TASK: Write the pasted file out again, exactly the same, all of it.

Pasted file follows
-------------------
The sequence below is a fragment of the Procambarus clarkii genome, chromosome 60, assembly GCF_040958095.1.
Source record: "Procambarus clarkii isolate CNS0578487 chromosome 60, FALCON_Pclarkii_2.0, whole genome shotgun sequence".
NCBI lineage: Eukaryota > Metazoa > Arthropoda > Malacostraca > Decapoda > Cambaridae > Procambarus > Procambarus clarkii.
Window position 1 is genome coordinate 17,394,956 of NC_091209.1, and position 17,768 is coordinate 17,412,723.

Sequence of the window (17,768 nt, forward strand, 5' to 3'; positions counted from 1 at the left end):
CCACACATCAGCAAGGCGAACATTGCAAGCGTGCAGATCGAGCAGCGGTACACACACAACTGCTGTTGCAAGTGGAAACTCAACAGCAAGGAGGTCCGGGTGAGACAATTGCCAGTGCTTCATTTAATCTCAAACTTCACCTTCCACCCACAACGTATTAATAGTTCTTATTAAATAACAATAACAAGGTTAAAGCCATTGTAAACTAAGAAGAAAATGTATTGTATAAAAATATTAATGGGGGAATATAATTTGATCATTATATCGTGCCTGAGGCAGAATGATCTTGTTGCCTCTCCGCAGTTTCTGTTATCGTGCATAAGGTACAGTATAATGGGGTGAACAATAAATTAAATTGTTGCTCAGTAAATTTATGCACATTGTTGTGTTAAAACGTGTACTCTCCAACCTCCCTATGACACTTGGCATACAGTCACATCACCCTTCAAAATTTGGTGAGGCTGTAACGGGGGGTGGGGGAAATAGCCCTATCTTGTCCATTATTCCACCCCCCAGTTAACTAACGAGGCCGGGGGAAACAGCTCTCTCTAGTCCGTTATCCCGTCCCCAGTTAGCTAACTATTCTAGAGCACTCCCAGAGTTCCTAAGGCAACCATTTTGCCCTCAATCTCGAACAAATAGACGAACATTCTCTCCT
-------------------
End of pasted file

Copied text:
The sequence below is a fragment of the Procambarus clarkii genome, chromosome 60, assembly GCF_040958095.1.
Source record: "Procambarus clarkii isolate CNS0578487 chromosome 60, FALCON_Pclarkii_2.0, whole genome shotgun sequence".
NCBI lineage: Eukaryota > Metazoa > Arthropoda > Malacostraca > Decapoda > Cambaridae > Procambarus > Procambarus clarkii.
Window position 1 is genome coordinate 17,394,956 of NC_091209.1, and position 17,768 is coordinate 17,412,723.

Sequence of the window (17,768 nt, forward strand, 5' to 3'; positions counted from 1 at the left end):
CCACACATCAGCAAGGCGAACATTGCAAGCGTGCAGATCGAGCAGCGGTACACACACAACTGCTGTTGCAAGTGGAAACTCAACAGCAAGGAGGTCCGGGTGAGACAATTGCCAGTGCTTCATTTAATCTCAAACTTCACCTTCCACCCACAACGTATTAATAGTTCTTATTAAATAACAATAACAAGGTTAAAGCCATTGTAAACTAAGAAGAAAATGTATTGTATAAAAATATTAATGGGGGAATATAATTTGATCATTATATCGTGCCTGAGGCAGAATGATCTTGTTGCCTCTCCGCAGTTTCTGTTATCGTGCATAAGGTACAGTATAATGGGGTGAACAATAAATTAAATTGTTGCTCAGTAAATTTATGCACATTGTTGTGTTAAAACGTGTACTCTCCAACCTCCCTATGACACTTGGCATACAGTCACATCACCCTTCAAAATTTGGTGAGGCTGTAACGGGGGGTGGGGGAAATAGCCCTATCTTGTCCATTATTCCACCCCCCAGTTAACTAACGAGGCCGGGGGAAACAGCTCTCTCTAGTCCGTTATCCCGTCCCCAGTTAGCTAACTATTCTAGAGCACTCCCAGAGTTCCTAAGGCAACCATTTTGCCCTCAATCTCGAACAAATAGACGAACATTCTCTCCT